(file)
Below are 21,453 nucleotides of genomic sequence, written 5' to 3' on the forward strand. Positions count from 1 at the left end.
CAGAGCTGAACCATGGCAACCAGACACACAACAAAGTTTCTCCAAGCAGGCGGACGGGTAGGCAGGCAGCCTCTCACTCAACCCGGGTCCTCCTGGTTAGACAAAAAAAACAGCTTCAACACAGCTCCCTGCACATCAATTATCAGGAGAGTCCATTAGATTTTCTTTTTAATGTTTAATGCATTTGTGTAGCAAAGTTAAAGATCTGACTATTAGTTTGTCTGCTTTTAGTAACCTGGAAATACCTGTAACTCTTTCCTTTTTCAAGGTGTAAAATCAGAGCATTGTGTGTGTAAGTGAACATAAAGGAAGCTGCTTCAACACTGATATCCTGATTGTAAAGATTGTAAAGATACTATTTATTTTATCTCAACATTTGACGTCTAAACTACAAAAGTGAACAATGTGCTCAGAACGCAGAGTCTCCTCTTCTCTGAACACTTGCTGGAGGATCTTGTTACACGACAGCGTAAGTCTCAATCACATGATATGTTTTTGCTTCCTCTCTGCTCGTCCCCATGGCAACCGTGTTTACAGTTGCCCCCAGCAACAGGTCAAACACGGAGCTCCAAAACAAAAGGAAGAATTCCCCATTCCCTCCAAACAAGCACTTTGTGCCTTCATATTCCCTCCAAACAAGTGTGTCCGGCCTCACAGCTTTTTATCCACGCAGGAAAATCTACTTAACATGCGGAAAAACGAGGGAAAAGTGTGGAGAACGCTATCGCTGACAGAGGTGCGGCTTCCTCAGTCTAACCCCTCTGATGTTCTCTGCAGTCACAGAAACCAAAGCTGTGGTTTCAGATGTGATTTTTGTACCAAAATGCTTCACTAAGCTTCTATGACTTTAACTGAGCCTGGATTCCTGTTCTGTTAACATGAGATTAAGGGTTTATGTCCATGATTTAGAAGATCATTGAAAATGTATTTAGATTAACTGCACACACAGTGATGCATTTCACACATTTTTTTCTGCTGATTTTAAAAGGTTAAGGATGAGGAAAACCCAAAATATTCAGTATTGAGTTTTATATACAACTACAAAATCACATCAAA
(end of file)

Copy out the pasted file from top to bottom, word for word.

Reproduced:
Below are 21,453 nucleotides of genomic sequence, written 5' to 3' on the forward strand. Positions count from 1 at the left end.
CAGAGCTGAACCATGGCAACCAGACACACAACAAAGTTTCTCCAAGCAGGCGGACGGGTAGGCAGGCAGCCTCTCACTCAACCCGGGTCCTCCTGGTTAGACAAAAAAAACAGCTTCAACACAGCTCCCTGCACATCAATTATCAGGAGAGTCCATTAGATTTTCTTTTTAATGTTTAATGCATTTGTGTAGCAAAGTTAAAGATCTGACTATTAGTTTGTCTGCTTTTAGTAACCTGGAAATACCTGTAACTCTTTCCTTTTTCAAGGTGTAAAATCAGAGCATTGTGTGTGTAAGTGAACATAAAGGAAGCTGCTTCAACACTGATATCCTGATTGTAAAGATTGTAAAGATACTATTTATTTTATCTCAACATTTGACGTCTAAACTACAAAAGTGAACAATGTGCTCAGAACGCAGAGTCTCCTCTTCTCTGAACACTTGCTGGAGGATCTTGTTACACGACAGCGTAAGTCTCAATCACATGATATGTTTTTGCTTCCTCTCTGCTCGTCCCCATGGCAACCGTGTTTACAGTTGCCCCCAGCAACAGGTCAAACACGGAGCTCCAAAACAAAAGGAAGAATTCCCCATTCCCTCCAAACAAGCACTTTGTGCCTTCATATTCCCTCCAAACAAGTGTGTCCGGCCTCACAGCTTTTTATCCACGCAGGAAAATCTACTTAACATGCGGAAAAACGAGGGAAAAGTGTGGAGAACGCTATCGCTGACAGAGGTGCGGCTTCCTCAGTCTAACCCCTCTGATGTTCTCTGCAGTCACAGAAACCAAAGCTGTGGTTTCAGATGTGATTTTTGTACCAAAATGCTTCACTAAGCTTCTATGACTTTAACTGAGCCTGGATTCCTGTTCTGTTAACATGAGATTAAGGGTTTATGTCCATGATTTAGAAGATCATTGAAAATGTATTTAGATTAACTGCACACACAGTGATGCATTTCACACATTTTTTTCTGCTGATTTTAAAAGGTTAAGGATGAGGAAAACCCAAAATATTCAGTATTGAGTTTTATATACAACTACAAAATCACATCAAA